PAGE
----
ISTANBUL: Steven Nabil had clutched his new wife Narmeen in the dark of a broom cupboard in Ataturk airport, telling her that whatever should happen to them he had loved her dearly.
The young couple had not imagined this was how their short marriage might end.
Moments earlier a gunman, dressed all in black, had stormed the food court at Istanbul's international airport and began "spraying indiscriminately" at families sitting down to a meal to break their Ramadan fast.
"Women, children, it didn't matter to him who he was shooting. He was shouting and smiling as he fired his AK-47 in all directions," Mr Nabil told The Daily Telegraph. He and his wife had been on their way home to New York after enjoying a week-long honeymoon in Turkey. An Iraqi-American journalist covering Islamic State atrocities in his homeland, Mr Nabil had not experienced them first hand before Tuesday night.
"He came within feet of us, he stared right at us. But I had my new family to protect," he said. Under a hail of bullets he pulled his wife into a nearby hairdressing salon, where they barricaded themselves inside a cupboard.
In hushed voices they discussed their plan if the gunman was to find them. "I was begging Narmeen, who had been injured in the chaos, to keep calm because the noise might draw in the attacker," he said. "We were like sitting ducks.
"I looked around desperately for anything sharp to protect her if they opened the door and took hostages. I thought about using boiling tea water as a weapon to distract the shooter and give my wife a chance to run.
"He went on shooting for 10-15 minutes before he exploded the bomb," he said. "It felt so long I didn't think we'd get out alive so we sent final messages to our loved ones."
Turkish authorities are still piecing together what happened, but the scale and level of planning that had been involved in the attack at one of Europe's busiest airports became clearer yesterday. The death toll from the triple suicide bombing rose to 41 people, including 13 foreigners, and the number of wounded to 230. Turkish media yesterday released pictures of what they said were two of the three men behind they attack as they walked into the airport. One appears young, dressed in a puffa jacket. The other, in a separate photograph, appears to be holding a gun.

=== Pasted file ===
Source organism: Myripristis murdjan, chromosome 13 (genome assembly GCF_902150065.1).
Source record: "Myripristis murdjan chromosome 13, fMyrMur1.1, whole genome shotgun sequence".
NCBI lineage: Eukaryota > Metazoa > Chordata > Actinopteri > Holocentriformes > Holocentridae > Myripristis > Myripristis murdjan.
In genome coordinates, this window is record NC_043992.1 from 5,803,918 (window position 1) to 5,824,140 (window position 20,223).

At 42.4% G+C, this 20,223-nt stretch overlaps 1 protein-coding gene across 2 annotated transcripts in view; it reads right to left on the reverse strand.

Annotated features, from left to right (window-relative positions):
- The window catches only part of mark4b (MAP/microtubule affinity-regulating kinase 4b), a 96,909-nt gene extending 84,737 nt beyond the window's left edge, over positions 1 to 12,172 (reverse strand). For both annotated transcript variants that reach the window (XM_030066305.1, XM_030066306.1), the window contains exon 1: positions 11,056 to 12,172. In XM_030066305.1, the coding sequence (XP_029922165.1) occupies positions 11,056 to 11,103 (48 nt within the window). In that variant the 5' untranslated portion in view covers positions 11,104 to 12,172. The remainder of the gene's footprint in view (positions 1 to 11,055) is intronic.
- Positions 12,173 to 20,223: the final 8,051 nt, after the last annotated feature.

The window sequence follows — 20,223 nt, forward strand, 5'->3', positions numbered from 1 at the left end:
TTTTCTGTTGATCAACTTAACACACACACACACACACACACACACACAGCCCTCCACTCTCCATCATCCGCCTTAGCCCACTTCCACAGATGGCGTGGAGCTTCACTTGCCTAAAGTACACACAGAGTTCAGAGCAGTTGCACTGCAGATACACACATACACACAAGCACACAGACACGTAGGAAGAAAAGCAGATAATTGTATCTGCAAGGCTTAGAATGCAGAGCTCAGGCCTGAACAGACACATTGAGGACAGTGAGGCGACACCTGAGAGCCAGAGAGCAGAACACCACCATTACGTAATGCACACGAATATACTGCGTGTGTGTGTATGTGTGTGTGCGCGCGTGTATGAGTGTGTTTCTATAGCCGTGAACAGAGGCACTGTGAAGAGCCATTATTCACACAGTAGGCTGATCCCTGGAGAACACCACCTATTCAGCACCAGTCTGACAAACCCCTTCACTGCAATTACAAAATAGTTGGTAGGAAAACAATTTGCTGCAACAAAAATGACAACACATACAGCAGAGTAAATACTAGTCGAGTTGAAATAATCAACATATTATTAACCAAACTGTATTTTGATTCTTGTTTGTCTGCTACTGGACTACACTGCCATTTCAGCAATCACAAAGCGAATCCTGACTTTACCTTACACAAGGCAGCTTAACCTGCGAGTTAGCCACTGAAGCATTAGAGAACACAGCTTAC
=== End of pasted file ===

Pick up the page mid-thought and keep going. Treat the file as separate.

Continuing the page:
The assault appeared calculated and well thought-out, bearing similarities to the bombing at Zaventem airport in Brussels three months earlier.
It began shortly after 10pm with a shooting in a car park adjacent to the international arrivals terminal, which worked to draw security staff away from the terminal. The second attacker then detonated his suicide vest near the scores of people gathered at the taxi and drop-off area.
The blast breached the doors and security cordon, allowing a third attacker to get inside the building and let off the third explosion moments later.
No group has yet claimed responsibility for the attack, but officials were quick to lay blame at Isil's door.
"For terrorist organisations, there is no difference between Istanbul and London, Ankara and Berlin, Izmir and Chicago or Antalya," President Recep Tayyip Erdogan said in a TV address yesterday, saying the bombing should serve as a turning point in the global fight against militant groups.
John Brennan, director of the CIA, said the attack bore all the hallmarks of Isil. He described the group as a "determined enemy", adding that he would be "surprised" if it was not trying to carry out similar assaults in the US.
Isil has a history of not claiming its attacks in Turkey. The country had for years facilitated the movement of the group's fighters through its frontier with Syria and until recently turned a blind eye to activity within its borders.
But Isil has long been threatening an attack on the Muslim-majority country, which it sees as a traitor for working with the US in Syria. Just 20 days ago, intelligence agencies sent out an official warning to other departments that one was imminent.
An expert last night suggested that Turkey's chickens had come home to roost. "Some leaders try to appease terrorists by facilitating transit in and out of their country. But eventually the host becomes a target," said Max Abrahms, a terrorism expert at Northeastern University in Boston.
Anger is growing in the country - which has suffered more than half a dozen attacks by Isil and Kurdish insurgents since the start of the year - at the government's failure to stop the escalating violence. When Prime Minister Binali Yildirim visited the wounded at Bakirkoy Sadi Konuk Hospital yesterday, he was met with hostility. "You have turned us into Syria," one man shouted at him.